In Italy in the plague years of the 17th century, people installed tiny windows and doors in their walls at sidewalk level. Through these openings wine, beer, and spirits could be bought and sold without fear of contagion. (One account reported that patrons’ payment was collected in a metal scoop and the coins dumped into a bath of vinegar.)
These little openings are called in Italian buchette del vino. Three years ago the Wine Window Association (Italian site; Google translation) was founded to celebrate and memorialize this charming (if somewhat grim) architectural & cultural custom in Florence, Italy. It is, clearly, even more relevant now in this plague year of 2020.
Over 150 wine windows have been discovered within the city limits of Florence, some filled in or otherwise inactivated (here is a photo gallery). There are more within the greater Tuscan region. The Association keeps receiving news of new wine window discoveries throughout the country.
Over the centuries these architectural oddities have gone by many names in Italy, among them buche, finestrine, finestrini, finestruole, mostre, nicchie, porte del paradiso, porticciole, porticelle, porticine, sportellini, and tabernacoli.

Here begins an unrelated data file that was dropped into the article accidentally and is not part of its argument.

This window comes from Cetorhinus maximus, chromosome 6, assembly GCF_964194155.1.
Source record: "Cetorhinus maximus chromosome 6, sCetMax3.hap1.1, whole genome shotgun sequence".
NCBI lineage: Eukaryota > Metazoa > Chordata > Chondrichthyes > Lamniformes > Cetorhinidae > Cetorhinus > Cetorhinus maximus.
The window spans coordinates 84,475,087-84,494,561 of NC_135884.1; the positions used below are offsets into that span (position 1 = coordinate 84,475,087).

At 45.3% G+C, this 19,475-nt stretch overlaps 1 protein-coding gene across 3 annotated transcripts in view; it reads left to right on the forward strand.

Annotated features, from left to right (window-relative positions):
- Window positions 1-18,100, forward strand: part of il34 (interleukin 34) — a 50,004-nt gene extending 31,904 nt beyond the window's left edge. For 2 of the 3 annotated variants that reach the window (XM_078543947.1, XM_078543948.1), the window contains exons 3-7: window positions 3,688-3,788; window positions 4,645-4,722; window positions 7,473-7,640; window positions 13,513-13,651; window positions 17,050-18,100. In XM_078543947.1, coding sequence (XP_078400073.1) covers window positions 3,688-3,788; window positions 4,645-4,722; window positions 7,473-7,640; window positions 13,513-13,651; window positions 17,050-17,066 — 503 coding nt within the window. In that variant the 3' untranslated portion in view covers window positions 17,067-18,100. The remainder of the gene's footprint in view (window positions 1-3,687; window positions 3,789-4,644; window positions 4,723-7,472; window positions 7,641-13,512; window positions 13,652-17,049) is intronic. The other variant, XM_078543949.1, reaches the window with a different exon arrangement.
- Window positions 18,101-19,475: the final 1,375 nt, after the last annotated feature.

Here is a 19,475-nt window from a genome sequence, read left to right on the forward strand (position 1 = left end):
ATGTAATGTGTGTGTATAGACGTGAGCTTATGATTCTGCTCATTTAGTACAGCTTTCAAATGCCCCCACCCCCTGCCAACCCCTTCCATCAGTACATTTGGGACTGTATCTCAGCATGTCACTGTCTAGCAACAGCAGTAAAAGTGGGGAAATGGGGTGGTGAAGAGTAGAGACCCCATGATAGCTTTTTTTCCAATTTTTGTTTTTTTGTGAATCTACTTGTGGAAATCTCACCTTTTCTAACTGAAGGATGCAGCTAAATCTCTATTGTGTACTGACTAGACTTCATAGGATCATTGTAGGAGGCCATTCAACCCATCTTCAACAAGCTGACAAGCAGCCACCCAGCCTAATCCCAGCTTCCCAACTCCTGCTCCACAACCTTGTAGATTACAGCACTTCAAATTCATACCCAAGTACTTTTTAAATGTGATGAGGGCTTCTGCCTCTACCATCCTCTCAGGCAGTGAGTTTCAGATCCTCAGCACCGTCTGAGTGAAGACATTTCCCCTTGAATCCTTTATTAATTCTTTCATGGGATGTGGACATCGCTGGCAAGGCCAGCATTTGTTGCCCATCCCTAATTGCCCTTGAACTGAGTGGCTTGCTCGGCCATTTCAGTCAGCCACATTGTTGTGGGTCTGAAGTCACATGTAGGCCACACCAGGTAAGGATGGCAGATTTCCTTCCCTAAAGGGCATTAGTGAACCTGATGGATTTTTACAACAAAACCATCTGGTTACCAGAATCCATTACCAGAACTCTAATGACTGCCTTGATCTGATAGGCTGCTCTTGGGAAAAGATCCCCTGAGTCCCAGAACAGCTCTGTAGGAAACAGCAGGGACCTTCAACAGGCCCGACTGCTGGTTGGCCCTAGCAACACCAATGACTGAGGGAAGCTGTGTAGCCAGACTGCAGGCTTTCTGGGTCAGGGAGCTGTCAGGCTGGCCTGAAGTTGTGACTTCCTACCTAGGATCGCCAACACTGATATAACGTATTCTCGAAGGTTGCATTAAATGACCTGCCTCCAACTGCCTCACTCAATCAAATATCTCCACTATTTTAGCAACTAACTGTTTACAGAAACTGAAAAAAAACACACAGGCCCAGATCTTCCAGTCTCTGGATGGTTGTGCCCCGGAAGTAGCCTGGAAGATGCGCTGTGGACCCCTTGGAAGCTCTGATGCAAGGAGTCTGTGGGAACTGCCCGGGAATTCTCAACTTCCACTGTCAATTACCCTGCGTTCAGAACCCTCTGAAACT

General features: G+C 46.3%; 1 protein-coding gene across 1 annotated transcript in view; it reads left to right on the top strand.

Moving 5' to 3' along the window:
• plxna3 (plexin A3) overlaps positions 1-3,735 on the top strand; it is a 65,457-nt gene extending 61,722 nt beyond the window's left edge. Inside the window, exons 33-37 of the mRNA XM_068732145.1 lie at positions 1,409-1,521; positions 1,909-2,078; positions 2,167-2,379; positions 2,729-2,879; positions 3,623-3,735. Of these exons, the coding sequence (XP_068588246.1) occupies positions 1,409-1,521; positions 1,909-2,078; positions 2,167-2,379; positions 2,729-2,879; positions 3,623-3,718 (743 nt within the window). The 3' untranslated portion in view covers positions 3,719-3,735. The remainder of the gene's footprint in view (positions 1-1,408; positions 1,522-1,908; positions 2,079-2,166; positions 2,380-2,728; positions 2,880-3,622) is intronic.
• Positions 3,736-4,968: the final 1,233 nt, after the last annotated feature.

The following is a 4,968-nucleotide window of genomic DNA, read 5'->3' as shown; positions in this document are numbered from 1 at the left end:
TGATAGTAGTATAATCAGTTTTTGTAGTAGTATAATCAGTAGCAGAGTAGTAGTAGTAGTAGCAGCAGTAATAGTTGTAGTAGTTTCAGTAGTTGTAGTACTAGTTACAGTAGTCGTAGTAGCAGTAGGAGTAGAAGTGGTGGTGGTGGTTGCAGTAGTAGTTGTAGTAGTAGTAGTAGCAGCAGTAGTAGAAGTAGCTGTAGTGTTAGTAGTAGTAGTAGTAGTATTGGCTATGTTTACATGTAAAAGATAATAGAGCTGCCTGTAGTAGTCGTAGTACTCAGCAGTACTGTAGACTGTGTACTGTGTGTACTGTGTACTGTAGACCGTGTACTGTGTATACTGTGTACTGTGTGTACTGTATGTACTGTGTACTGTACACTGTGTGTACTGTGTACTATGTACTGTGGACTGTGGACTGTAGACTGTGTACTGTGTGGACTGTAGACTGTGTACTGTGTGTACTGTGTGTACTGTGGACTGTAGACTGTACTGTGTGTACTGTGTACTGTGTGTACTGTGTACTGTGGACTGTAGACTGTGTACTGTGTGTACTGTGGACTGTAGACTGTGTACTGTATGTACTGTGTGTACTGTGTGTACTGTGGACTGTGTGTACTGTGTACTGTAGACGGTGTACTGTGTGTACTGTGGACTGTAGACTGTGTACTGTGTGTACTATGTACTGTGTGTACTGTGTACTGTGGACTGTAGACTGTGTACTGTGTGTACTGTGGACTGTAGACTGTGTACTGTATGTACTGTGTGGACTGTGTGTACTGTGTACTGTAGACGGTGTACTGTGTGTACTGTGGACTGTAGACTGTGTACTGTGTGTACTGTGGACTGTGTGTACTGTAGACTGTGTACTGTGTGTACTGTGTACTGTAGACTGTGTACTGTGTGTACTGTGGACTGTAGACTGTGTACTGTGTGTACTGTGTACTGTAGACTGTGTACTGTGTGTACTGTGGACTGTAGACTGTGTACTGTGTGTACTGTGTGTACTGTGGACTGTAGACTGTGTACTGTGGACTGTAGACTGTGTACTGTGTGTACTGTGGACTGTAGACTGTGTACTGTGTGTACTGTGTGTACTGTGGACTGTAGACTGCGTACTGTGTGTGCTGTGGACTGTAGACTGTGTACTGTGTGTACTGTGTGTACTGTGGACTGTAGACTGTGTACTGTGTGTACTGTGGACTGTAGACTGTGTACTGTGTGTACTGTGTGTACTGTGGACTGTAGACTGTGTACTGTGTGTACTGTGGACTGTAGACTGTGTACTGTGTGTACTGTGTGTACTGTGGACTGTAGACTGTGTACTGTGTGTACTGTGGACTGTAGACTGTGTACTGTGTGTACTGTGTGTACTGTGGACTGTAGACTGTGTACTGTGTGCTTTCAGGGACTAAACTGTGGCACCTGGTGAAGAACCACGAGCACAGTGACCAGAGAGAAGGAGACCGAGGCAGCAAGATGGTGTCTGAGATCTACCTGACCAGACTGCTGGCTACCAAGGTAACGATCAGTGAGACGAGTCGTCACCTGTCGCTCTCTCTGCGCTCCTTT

Sweet blog – how creative during their challenging times. And I love the photos! Wish we had this kind of beauty in old architecture to delight us here….
I can’t see the buchette del vino working here. In very few places in the Cities is there a compact, pedestrian-oriented village of the sort that’s easy to find throughout Italy. You need foot traffic, and even where that once existed here, the Skyways have pulled it up off of the street.
This is fascinating. I’ve always been intrigued by this period of history, in particular plague doctors’ masks and stories (which I don’t know if they’re true) about villages that chose to isolate themselves to help contain it.
Probably true. The word “quarantine” came from Venice, where during the plague years they forced all ships arriving from infected cities to sit in port for 40 days.
Such respect for your knowledge and research.